Brockton hotel being acquired by Father Bill’s and MainSpring.
Last March, the homeless support organization Father Bill’s & MainSpring was hosting 140 people seeking assistance at its Brockton house. During stays, people would sleep wherever they could, even taking to the floors of the dormitories or dining space.
When the pandemic began and social distancing mandates took effect, the operating capacity of the shelter was cut in half. In order to prevent turning people back onto the streets, they sought alternative shelter options.
Organizers put heated tents in Perkins Park, and a South Shore YMCA became a field house. As the pandemic raged on, the need for a permanent solution arose. Brockton’s Rodeway Inn, suffering in its own way from the pandemic, became an opportunity.
The Rodeway, hurting from the same restrictions and a lack of tourism, was quick to cut a deal with Father Bill’s that allowed for them to use their vacancy as shelter space.
“If there are going to be [hotels] that aren’t going to make it, wouldn’t we rather repurpose them rather than have them sitting in our communities vacant?” said John Yazwinski, the President and CEO of Father Bill’s & Mainspring.
After the initial agreement, Father Bill’s realized the possibility of a permanent solution at the Rodeway was an important one to capitalize on. “We were already there, it’s a city we already serve, it’s right by the VA, it’s near public transportation, so there’s amenities nearby for our population,” Yazwinski said.
For projects like this acquisition and conversion, there can be significant challenges, logistically and financially. “One [challenge] is just amassing those opportunities, and then after that, resourcing those opportunities,” said Karen LaFrazia, the President and CEO of St. Francis House in Boston.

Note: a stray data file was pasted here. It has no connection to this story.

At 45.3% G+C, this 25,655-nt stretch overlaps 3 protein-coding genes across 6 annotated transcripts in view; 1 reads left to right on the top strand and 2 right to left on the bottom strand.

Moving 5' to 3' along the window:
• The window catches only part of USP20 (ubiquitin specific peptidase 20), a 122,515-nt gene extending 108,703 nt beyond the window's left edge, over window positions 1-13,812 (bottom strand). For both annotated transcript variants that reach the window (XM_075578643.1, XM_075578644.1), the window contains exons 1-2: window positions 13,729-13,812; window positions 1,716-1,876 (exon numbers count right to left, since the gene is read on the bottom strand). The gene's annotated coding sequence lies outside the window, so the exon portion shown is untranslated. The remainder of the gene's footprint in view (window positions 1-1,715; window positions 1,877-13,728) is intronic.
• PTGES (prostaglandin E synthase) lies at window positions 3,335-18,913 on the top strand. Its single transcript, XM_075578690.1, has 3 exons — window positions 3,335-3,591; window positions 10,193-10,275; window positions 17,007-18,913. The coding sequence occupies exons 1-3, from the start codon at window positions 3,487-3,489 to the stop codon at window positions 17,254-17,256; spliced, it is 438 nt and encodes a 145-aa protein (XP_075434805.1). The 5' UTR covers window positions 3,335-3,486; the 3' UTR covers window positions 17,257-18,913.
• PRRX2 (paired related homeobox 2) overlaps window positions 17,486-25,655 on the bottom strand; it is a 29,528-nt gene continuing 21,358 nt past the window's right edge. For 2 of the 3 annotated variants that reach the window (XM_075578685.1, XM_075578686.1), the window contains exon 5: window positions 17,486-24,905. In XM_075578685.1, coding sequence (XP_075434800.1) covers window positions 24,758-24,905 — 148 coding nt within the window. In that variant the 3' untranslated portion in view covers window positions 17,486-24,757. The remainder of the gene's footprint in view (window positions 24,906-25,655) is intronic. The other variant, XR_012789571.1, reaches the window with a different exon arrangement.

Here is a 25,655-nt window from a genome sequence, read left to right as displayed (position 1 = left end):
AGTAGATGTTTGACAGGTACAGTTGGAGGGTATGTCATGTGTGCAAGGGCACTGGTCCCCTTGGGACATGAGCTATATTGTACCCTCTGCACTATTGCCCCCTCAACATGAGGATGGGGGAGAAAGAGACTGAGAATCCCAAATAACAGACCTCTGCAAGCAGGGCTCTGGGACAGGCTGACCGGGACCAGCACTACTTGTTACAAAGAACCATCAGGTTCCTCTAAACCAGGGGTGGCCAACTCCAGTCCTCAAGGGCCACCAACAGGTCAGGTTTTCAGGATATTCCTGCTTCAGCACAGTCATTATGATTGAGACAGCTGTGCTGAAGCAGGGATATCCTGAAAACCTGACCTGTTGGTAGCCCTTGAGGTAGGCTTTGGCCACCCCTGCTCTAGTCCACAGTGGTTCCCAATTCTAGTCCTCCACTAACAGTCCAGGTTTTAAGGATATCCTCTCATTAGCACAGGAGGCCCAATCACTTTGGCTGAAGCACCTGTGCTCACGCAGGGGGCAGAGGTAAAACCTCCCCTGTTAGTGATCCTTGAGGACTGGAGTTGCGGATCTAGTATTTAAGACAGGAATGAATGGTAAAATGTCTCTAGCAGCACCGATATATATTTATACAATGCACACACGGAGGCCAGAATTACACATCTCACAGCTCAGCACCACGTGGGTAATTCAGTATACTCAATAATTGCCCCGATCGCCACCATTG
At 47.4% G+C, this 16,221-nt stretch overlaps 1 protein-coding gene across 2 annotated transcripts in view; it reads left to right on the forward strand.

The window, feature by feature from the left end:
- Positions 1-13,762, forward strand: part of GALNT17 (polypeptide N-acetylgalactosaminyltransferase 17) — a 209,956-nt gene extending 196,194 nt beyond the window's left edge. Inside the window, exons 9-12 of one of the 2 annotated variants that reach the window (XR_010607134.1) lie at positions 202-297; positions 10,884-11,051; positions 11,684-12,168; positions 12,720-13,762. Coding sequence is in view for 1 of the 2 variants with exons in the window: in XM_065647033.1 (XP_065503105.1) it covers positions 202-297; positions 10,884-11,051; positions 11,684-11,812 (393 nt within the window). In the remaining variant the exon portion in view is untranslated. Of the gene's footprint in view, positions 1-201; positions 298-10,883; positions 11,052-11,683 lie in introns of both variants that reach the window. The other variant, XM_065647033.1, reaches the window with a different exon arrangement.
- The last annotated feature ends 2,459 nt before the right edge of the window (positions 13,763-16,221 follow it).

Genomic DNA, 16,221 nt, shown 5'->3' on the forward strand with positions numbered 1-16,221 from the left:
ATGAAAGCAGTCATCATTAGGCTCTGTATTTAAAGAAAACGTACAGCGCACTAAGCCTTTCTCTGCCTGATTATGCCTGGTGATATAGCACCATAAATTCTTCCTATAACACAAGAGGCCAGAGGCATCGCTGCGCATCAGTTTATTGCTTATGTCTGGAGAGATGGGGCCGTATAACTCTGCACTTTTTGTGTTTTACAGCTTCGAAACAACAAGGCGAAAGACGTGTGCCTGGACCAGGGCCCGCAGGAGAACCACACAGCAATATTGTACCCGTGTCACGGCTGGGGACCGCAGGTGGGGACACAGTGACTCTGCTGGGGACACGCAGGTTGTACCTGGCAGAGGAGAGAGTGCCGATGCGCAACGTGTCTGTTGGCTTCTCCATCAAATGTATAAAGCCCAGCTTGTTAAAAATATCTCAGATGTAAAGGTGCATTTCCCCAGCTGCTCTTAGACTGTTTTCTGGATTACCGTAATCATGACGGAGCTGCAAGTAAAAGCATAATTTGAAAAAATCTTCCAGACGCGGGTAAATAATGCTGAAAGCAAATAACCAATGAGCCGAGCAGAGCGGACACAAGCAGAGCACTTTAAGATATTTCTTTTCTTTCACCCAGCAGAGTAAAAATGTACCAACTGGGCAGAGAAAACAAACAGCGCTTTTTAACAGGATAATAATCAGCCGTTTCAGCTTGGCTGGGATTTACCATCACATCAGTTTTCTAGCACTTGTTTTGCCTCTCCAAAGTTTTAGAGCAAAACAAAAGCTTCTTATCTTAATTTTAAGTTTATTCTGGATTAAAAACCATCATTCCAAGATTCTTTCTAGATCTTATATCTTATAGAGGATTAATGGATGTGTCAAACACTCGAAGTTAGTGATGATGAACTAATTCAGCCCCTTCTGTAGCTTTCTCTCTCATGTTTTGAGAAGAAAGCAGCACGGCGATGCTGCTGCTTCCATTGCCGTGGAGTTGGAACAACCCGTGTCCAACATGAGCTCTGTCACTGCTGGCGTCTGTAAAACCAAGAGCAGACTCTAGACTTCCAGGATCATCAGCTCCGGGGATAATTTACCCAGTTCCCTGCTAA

Father Bill’s managed to quickly accomplish the difficult task of finding a hotel interested in making a deal, but now faces the challenges of financing the project, as well as legal barriers like zoning laws.
“The Massachusetts zoning laws are very archaic and out of date, once you get outside of the 128 belt you can’t really build a multi-family house without zoning relief,” Yazwinski said.
For this project in particular, Father Bill’s is able to circumvent some of these challenges with the Dover Amendment, a law that allows for certain organizations like educational nonprofits to bypass some zoning restrictions to build the facilities they need to operate.
Financially, Father Bill’s is relying on state-level funding from the Department of Housing and Community Development (DHCD), and has been met with positive reception in the application process for funding from both local and state legislators.
“For our state application, the mayor gave us a support letter, the state delegation gave us a support letter, and the rewards counselor has been very comfortable with [the acquisition],” Yazwinski said.
The DHCD funding is support provided by FEMA, some of which is emergency COVID funding for sheltering services like Father Bill’s to rent hotel space. In 2020, the reimbursement was only 75%, but recent changes from the Biden administration have turned that to full reimbursement, even retroactively.
“All work eligible under FEMA’s existing COVID-19 policies, including increasing medical capacity, non-congregate sheltering, and emergency feeding distribution will be reimbursed at 100% federal share,” according to a FEMA press release from Feb. 3.